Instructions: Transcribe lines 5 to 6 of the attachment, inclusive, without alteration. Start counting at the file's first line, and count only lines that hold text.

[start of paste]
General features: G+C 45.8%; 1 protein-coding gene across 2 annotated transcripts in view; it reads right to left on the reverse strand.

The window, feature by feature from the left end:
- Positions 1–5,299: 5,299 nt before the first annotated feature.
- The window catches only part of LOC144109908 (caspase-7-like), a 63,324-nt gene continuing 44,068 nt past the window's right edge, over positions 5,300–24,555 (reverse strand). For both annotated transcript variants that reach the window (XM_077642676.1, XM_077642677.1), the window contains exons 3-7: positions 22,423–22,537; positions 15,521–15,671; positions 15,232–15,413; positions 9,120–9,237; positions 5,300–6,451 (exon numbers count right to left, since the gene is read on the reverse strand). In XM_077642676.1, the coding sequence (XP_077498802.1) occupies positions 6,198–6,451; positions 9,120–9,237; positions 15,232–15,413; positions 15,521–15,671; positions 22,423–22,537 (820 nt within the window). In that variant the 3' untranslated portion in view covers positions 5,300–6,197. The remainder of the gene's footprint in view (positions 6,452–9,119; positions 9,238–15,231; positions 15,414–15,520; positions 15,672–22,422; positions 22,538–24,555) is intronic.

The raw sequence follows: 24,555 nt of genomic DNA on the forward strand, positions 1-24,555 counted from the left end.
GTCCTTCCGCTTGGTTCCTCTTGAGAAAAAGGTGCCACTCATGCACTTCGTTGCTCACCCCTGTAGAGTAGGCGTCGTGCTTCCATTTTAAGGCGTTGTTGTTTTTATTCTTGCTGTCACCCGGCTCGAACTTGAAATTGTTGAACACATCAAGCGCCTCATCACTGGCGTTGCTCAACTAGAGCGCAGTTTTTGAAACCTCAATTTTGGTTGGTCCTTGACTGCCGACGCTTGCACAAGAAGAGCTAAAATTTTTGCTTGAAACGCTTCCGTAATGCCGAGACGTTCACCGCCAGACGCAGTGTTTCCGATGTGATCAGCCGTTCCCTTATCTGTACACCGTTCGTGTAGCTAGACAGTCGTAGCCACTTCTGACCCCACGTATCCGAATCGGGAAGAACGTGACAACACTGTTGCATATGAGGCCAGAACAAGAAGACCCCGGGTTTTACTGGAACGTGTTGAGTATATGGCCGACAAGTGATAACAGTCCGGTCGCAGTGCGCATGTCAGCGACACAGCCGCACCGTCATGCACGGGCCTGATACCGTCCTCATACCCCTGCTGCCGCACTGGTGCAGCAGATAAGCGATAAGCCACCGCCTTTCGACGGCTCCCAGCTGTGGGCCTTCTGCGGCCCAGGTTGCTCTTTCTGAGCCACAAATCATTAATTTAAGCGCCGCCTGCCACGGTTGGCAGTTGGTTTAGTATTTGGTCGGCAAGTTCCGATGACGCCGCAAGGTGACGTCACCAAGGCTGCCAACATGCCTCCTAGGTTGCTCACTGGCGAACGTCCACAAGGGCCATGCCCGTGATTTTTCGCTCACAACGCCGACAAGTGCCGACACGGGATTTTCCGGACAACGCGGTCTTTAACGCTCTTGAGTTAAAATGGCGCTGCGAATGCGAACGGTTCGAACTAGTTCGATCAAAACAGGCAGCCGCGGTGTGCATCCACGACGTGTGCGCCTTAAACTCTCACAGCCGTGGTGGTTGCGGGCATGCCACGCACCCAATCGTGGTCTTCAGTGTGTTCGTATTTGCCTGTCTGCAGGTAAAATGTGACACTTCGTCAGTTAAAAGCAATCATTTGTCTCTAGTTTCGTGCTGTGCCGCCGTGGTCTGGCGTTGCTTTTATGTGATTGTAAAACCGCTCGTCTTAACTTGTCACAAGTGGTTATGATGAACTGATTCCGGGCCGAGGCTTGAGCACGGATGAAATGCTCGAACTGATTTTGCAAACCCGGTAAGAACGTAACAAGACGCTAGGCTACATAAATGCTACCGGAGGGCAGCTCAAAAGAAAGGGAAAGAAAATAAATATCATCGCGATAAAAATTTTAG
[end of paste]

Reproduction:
The raw sequence follows: 24,555 nt of genomic DNA on the forward strand, positions 1-24,555 counted from the left end.
GTCCTTCCGCTTGGTTCCTCTTGAGAAAAAGGTGCCACTCATGCACTTCGTTGCTCACCCCTGTAGAGTAGGCGTCGTGCTTCCATTTTAAGGCGTTGTTGTTTTTATTCTTGCTGTCACCCGGCTCGAACTTGAAATTGTTGAACACATCAAGCGCCTCATCACTGGCGTTGCTCAACTAGAGCGCAGTTTTTGAAACCTCAATTTTGGTTGGTCCTTGACTGCCGACGCTTGCACAAGAAGAGCTAAAATTTTTGCTTGAAACGCTTCCGTAATGCCGAGACGTTCACCGCCAGACGCAGTGTTTCCGATGTGATCAGCCGTTCCCTTATCTGTACACCGTTCGTGTAGCTAGACAGTCGTAGCCACTTCTGACCCCACGTATCCGAATCGGGAAGAACGTGACAACACTGTTGCATATGAGGCCAGAACAAGAAGACCCCGGGTTTTACTGGAACGTGTTGAGTATATGGCCGACAAGTGATAACAGTCCGGTCGCAGTGCGCATGTCAGCGACACAGCCGCACCGTCATGCACGGGCCTGATACCGTCCTCATACCCCTGCTGCCGCACTGGTGCAGCAGATAAGCGATAAGCCACCGCCTTTCGACGGCTCCCAGCTGTGGGCCTTCTGCGGCCCAGGTTGCTCTTTCTGAGCCACAAATCATTAATTTAAGCGCCGCCTGCCACGGTTGGCAGTTGGTTTAGTATTTGGTCGGCAAGTTCCGATGACGCCGCAAGGTGACGTCACCAAGGCTGCCAACATGCCTCCTAGGTTGCTCACTGGCGAACGTCCACAAGGGCCATGCCCGTGATTTTTCGCTCACAACGCCGACAAGTGCCGACACGGGATTTTCCGGACAACGCGGTCTTTAACGCTCTTGAGTTAAAATGGCGCTGCGAATGCGAACGGTTCGAACTAGTTCGATCAAAACAGGCAGCCGCGGTGTGCATCCACGACGTGTGCGCCTTAAACTCTCACAGCCGTGGTGGTTGCGGGCATGCCACGCACCCAATCGTGGTCTTCAGTGTGTTCGTATTTGCCTGTCTGCAGGTAAAATGTGACACTTCGTCAGTTAAAAGCAATCATTTGTCTCTAGTTTCGTGCTGTGCCGCCGTGGTCTGGCGTTGCTTTTATGTGATTGTAAAACCGCTCGTCTTAACTTGTCACAAGTGGTTATGATGAACTGATTCCGGGCCGAGGCTTGAGCACGGATGAAATGCTCGAACTGATTTTGCAAACCCGGTAAGAACGTAACAAGACGCTAGGCTACATAAATGCTACCGGAGGGCAGCTCAAAAGAAAGGGAAAGAAAATAAATATCATCGCGATAAAAATTTTAG